Of course, Stonehenge and Avebury now form part of an internationally important World Heritage Site, but they were also of interest in the 17th century to the new breed of antiquarians like Wiltshire’s very own John Aubrey. By the 18th century the sites were gaining wider interest but there was still uncertainty as to their origins. In 1720 Johann Georgio Keysler was writing about Celtic Antiquities (ref. STN.930).

Decorative spine with embossed gold title reading Keysler Antiquitates Celticae
STN.930 Keysler
Engraved frontispiece and title page Antiquitates Selectae Septentrionales et Celticae
STN.930 Keysler

Three years later Thomas Twining’s essay was exploring “Avebury in Wiltshire, the remains of a roman work, erected by Vespasian and Julius Agricola during their several commands” (ref. AVE.937). The notable architect Inigo Jones had compiled his “The most notable antiquity of Great Britain, vulgarly called Stone-heng, on Salisbury Plain”, published in 1725 (ref. STN.930) with William Stukeley publishing his findings “Stonehenge : a temple restor'd to the British Druids” in 1740 (ref. STN.921).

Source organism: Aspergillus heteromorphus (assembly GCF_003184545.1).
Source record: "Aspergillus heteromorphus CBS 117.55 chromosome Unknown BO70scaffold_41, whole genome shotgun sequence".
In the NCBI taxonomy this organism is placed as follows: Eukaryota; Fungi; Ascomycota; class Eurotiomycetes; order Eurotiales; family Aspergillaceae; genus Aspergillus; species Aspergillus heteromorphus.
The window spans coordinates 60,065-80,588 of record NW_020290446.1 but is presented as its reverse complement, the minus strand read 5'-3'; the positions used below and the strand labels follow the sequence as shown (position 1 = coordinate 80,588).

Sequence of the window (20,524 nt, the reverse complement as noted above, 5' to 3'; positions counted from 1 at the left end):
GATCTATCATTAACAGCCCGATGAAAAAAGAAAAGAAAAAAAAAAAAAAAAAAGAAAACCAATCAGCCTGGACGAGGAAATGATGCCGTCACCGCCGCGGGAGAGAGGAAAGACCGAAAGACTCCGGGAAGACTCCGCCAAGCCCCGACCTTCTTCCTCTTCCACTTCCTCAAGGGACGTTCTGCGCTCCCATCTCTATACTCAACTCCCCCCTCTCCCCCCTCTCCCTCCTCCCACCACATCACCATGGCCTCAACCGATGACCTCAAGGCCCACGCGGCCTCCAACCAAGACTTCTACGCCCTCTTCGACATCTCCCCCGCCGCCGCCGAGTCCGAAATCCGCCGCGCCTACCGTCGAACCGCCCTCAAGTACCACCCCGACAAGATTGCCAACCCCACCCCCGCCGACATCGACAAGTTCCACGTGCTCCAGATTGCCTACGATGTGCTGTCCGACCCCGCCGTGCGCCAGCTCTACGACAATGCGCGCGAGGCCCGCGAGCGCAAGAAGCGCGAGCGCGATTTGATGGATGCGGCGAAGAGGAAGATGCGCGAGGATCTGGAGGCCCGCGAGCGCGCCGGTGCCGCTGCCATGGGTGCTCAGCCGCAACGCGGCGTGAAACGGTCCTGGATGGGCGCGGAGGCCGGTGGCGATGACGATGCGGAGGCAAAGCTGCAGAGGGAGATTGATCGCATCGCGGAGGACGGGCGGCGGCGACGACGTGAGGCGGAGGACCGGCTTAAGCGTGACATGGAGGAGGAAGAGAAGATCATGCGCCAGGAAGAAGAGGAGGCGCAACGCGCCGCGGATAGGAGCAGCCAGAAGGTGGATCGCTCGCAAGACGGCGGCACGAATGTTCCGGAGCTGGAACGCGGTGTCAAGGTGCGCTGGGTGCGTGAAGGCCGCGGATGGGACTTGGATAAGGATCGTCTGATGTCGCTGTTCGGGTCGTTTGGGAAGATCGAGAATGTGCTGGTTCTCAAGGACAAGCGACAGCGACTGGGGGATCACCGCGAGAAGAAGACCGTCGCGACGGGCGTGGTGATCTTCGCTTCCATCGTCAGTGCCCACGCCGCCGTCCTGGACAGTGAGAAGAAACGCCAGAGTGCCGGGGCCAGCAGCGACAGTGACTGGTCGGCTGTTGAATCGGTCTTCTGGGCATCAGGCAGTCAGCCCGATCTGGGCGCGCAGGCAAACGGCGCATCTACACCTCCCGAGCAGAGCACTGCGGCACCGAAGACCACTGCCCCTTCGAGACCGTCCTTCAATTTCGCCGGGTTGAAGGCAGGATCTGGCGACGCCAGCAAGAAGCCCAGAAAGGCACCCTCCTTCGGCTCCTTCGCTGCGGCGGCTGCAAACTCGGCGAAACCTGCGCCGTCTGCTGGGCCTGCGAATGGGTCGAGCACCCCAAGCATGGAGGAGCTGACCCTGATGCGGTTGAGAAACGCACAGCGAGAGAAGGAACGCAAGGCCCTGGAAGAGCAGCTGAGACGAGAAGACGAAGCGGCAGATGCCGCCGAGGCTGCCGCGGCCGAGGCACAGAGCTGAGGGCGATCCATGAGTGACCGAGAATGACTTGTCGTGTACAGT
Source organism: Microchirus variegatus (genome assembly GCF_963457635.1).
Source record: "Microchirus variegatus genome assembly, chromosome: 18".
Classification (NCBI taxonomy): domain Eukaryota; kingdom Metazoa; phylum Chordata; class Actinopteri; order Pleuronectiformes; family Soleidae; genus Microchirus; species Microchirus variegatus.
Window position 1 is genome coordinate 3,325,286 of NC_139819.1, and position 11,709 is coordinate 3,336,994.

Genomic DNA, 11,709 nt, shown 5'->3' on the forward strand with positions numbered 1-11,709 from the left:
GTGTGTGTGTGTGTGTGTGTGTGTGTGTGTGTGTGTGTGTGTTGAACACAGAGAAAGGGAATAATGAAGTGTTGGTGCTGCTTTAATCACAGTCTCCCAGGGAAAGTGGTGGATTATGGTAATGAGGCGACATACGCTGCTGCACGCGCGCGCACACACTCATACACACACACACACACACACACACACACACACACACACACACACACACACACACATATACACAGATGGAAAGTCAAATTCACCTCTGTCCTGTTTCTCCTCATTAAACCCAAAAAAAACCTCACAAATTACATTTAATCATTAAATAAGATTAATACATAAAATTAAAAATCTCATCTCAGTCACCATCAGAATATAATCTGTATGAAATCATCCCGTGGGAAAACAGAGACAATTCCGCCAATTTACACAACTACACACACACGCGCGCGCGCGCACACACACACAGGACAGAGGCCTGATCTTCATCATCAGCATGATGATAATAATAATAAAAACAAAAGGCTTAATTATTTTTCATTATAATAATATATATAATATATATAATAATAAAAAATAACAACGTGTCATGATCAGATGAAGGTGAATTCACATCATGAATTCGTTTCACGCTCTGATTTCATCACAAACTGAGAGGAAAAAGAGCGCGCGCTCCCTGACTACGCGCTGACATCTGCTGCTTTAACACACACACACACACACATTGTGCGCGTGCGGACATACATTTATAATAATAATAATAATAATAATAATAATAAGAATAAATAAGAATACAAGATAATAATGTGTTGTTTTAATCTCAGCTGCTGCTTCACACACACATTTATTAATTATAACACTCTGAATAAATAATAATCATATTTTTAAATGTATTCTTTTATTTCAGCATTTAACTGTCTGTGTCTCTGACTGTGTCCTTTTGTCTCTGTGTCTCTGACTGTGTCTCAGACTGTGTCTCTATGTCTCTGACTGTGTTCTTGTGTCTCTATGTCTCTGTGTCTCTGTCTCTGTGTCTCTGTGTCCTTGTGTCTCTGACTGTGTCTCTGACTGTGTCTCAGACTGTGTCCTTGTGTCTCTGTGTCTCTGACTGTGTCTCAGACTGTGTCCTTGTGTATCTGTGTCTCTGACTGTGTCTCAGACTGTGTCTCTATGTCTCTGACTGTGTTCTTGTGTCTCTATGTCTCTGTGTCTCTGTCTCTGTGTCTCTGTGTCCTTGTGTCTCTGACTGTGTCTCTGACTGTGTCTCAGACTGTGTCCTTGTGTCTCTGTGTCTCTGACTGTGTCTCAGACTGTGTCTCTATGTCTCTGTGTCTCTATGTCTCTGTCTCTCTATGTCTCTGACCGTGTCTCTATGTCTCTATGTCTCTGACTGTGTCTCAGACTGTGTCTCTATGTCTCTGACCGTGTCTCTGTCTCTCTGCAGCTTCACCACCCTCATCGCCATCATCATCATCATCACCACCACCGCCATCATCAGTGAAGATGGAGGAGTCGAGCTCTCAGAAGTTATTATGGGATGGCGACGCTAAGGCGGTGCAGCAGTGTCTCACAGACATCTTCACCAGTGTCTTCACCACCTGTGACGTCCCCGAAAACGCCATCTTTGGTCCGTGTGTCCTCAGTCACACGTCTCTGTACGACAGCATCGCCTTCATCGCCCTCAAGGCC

Title page for Inigo Jones The Most Notable Antiquity of Great Britain Vulgarly Called Stone-heng
Printed text from Inigo Jones facing engraving of a more complete Stonehenge
STN.930 Inigo Jones
Engraved frontispiece depicting Chyndonax and title page Stonehenge a Temple Restored to the British Druid by William Stukeley
STN.921 Stukeley

Dr John Smith had published his ‘grand orrery’ of Stonehenge by 1771 (ref. STN.291), also proclaiming his abilities as an inoculator of the small pox and by 1795 Avebury was the subject of poetry, Charles Lucas writing “The old serpentine temple of the Druids, at Avebury, in North Wiltshire : a poem” which spans pages 7-29 (ref. AVE.821).

Page 7 First Page of poem "The Old Serpentine Temple of the Druids at Avebury a poem"
AVE.821 Lucas

I hope that you have found travelling through some of our elderly treasures interesting, and unexpected!

You are more than welcome to view any of the items in this article at the Wiltshire & Swindon History Centre; just make a booking via our website. You can search the Local Studies collection via the Wiltshire Library catalogue (select Wiltshire & Swindon History Centre as a branch).

Julie Davis
County Local Studies Librarian
Wiltshire & Swindon History Centre